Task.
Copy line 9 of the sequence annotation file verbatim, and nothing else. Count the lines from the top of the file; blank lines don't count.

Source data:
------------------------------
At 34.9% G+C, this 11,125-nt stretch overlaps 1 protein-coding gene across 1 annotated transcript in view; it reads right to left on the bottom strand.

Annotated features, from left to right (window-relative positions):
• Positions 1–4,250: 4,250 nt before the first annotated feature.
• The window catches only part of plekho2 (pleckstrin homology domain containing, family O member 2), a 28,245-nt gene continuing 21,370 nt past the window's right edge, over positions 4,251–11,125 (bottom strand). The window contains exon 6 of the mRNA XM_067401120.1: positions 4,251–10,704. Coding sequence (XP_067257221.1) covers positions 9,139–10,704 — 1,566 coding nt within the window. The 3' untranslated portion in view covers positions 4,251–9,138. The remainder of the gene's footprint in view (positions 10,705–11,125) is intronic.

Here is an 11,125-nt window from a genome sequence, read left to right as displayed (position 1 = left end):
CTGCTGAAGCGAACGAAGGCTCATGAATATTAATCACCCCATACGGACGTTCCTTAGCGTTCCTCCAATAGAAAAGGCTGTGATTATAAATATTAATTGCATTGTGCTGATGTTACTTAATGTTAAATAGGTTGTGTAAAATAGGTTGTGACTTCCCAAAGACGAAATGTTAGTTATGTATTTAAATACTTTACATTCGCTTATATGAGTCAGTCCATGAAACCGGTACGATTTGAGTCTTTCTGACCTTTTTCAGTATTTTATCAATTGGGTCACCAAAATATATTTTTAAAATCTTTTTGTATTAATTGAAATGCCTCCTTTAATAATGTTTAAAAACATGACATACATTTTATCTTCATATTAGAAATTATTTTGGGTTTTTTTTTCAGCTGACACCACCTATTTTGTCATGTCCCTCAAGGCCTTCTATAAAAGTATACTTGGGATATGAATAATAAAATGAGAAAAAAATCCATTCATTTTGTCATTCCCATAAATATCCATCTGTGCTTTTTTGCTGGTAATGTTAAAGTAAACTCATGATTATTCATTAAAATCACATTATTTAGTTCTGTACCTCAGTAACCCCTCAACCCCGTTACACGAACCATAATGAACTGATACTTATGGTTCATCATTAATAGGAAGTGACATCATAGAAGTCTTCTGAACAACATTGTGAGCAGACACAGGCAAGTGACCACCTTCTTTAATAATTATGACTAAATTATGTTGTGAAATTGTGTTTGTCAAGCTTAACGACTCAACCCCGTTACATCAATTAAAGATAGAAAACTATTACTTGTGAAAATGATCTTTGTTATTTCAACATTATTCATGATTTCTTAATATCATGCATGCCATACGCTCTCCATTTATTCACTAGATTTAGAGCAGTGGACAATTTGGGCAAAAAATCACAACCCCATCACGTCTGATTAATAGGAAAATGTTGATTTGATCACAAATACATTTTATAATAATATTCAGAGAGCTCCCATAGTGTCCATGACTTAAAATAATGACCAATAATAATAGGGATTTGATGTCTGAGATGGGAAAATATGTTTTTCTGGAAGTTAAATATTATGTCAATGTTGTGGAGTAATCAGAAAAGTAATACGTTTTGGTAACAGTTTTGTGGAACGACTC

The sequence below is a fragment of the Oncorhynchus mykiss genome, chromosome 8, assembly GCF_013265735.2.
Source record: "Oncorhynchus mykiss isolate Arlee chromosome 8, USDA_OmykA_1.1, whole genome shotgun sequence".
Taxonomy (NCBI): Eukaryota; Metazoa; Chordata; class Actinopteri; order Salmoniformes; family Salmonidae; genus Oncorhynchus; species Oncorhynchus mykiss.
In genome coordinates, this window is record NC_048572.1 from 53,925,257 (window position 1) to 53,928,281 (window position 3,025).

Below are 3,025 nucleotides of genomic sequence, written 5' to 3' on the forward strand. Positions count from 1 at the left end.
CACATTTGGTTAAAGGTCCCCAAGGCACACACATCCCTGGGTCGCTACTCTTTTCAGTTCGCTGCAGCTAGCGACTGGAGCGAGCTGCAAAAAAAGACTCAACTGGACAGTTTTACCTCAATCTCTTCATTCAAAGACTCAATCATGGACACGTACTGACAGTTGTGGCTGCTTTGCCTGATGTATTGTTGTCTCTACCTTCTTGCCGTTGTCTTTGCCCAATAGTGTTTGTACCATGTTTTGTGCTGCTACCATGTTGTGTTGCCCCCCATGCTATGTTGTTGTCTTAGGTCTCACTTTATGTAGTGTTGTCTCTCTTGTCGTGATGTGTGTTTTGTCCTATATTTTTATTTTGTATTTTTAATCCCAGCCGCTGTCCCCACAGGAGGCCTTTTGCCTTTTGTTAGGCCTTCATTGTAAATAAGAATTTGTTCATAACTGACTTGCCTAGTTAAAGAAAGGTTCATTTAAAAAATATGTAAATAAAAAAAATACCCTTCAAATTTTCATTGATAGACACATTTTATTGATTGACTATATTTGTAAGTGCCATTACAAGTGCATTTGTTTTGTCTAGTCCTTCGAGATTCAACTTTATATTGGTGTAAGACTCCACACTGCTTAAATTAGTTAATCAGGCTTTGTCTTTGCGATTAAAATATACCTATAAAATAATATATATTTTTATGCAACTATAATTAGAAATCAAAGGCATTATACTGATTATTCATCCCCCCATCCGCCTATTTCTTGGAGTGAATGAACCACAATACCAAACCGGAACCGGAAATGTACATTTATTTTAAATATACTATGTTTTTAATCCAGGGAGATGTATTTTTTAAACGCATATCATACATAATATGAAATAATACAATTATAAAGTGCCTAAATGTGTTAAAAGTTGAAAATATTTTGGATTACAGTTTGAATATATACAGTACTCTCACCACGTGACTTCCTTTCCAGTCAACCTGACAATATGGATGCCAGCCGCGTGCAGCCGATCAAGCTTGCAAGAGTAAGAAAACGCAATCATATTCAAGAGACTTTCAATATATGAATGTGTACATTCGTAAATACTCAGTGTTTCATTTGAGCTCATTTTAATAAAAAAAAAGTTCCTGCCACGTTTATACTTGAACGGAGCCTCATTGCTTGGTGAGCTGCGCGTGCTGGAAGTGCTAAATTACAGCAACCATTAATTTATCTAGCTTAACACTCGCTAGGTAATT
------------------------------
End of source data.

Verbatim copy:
Taxonomy (NCBI): Eukaryota; Metazoa; Chordata; class Actinopteri; order Salmoniformes; family Salmonidae; genus Oncorhynchus; species Oncorhynchus mykiss.